The issuer was last in the market on June 30 to print a 750m 15-year deal at 26bp over mid-swaps. The deal is now bid at plus 14bp, according to Tradeweb.
As with anything debt related these days, there was humor: "I'm not sure why they're issuing so soon, probably because they can and there is demand," one investor who placed an order for the deal said. "Compared to its last deal today's price at plus 15bp still looks cheap on the curve and offers some value."
Yes, a financial professional just said a -0.006% YTM "offers value."
There is some speculation whether Deutsche Bahn is, in fact, a corporate: after all the company is 100% state-owned, leading some to question whether it counts as being the first 'corporate' issuer to sell negative-yielding debt. But, as Reuters reports, Deutsche Bahn's debt has regularly been sold to investment-grade corporate investors, with its deals managed by the corporate banking syndicate teams. So the investment-grade corp glove fits...
While other international companies such as Sanofi, Engie and Unilever - have already sold 0% coupon bond issues with barely positive yields - the German railway operator is the first one to actually do so with a negative yield at auction.
As debt yields continue to slide ever lower and as to the monetary singularity and as fundamentals become meaningless in the global scramble for any yields, expect more companies to follow. The ECB's aggressive approach to its corporate sector purchase program is expected to spark more sub-zero yielding debt as spreads continue to grind tighter.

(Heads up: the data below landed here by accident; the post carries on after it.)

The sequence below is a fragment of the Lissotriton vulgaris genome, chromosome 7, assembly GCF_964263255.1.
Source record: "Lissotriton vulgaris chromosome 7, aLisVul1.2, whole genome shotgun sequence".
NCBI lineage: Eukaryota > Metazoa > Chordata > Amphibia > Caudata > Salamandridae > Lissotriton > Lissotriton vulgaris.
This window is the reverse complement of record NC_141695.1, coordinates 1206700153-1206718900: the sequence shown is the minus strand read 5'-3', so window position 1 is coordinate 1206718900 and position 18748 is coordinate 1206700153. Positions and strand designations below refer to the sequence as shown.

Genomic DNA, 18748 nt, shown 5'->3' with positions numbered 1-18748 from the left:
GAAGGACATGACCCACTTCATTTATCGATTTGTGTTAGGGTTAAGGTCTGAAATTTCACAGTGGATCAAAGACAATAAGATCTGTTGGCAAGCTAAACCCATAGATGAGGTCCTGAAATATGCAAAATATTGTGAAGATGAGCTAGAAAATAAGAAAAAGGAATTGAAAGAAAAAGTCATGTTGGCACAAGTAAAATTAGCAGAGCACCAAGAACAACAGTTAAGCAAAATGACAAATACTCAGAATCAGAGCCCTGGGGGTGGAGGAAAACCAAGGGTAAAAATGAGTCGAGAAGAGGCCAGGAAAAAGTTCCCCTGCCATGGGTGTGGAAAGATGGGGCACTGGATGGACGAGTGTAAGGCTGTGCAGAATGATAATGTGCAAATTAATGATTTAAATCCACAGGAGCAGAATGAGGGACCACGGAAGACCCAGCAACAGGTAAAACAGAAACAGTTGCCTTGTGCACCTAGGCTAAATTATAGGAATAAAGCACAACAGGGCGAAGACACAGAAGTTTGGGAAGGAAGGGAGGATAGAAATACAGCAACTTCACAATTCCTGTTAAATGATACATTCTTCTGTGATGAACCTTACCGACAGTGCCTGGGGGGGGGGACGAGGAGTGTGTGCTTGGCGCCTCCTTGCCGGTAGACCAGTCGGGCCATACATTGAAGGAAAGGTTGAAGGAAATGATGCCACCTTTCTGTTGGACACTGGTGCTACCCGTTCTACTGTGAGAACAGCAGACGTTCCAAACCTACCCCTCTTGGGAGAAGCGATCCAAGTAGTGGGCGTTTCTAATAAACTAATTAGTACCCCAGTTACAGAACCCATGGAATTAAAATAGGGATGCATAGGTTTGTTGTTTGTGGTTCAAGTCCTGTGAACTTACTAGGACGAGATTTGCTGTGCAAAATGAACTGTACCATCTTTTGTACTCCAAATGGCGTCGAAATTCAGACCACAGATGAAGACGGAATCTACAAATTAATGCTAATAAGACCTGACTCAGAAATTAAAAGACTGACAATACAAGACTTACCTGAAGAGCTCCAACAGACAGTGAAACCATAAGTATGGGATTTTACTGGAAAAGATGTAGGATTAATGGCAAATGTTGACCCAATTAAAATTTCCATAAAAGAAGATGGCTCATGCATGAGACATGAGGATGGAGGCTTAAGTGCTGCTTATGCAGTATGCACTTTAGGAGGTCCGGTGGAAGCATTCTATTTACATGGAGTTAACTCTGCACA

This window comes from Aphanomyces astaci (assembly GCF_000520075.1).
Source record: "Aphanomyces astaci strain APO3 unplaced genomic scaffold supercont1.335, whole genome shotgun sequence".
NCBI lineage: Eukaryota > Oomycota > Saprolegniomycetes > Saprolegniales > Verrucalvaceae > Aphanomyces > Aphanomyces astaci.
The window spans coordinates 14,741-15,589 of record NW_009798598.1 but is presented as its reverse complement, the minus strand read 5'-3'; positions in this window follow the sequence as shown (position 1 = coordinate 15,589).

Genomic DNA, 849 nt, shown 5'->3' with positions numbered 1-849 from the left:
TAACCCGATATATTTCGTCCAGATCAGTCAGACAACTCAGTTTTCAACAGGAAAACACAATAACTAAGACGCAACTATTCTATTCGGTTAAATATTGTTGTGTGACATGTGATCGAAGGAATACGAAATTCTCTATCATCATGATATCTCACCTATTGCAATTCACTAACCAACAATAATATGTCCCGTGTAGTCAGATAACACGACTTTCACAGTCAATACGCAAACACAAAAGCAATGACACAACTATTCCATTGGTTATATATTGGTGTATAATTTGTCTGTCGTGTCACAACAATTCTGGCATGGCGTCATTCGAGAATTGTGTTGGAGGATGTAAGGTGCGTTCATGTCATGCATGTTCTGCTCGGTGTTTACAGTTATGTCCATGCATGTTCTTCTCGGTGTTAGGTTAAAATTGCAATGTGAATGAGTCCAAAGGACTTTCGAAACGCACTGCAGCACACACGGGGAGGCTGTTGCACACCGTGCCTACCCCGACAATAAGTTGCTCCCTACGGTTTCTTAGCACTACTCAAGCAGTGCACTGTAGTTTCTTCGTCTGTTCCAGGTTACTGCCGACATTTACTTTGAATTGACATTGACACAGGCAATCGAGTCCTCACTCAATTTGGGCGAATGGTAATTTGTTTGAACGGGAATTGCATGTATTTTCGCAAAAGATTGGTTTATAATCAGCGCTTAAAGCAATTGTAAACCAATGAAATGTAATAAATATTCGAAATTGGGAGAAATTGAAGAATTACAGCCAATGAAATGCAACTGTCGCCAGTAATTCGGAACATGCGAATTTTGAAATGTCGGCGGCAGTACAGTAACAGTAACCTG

Perhaps somewhat surprisingly, while the ECB said most recently that it had bought €1.676bn under the CSPP in the week to July 8, bringing purchases to €8.474bn, the heavy ECB buying has done little to spur new issuance, with just 13bn of investment-grade corporate debt printing since the ECB began buying corporate bonds - only 3bn more than in the same period of 2015, according to IFR data.
"We're banging on the door of some issuers to encourage them to sell bond deals while the market remains stable, but not all are listening," one banker away from Deutsche Bahn's deal said.
"But as we've seen, investors are desperate to buy and the market is stable for now so it makes perfect sense to take advantage it all."
For those confused, this means that not even with the ECB handing out European companies more than free money, they still refuse to borrow and use the proceeds for the same reason their US peers have over the past 5 years: to buy back their own stock and boost their management bonuses in the process.
Said even simpler: the ECB is giving management a raise, and management is saying no.
While we can overlook everything else, that fact that this is happening is perhaps the most troubling sign that something is truly broken in Europe...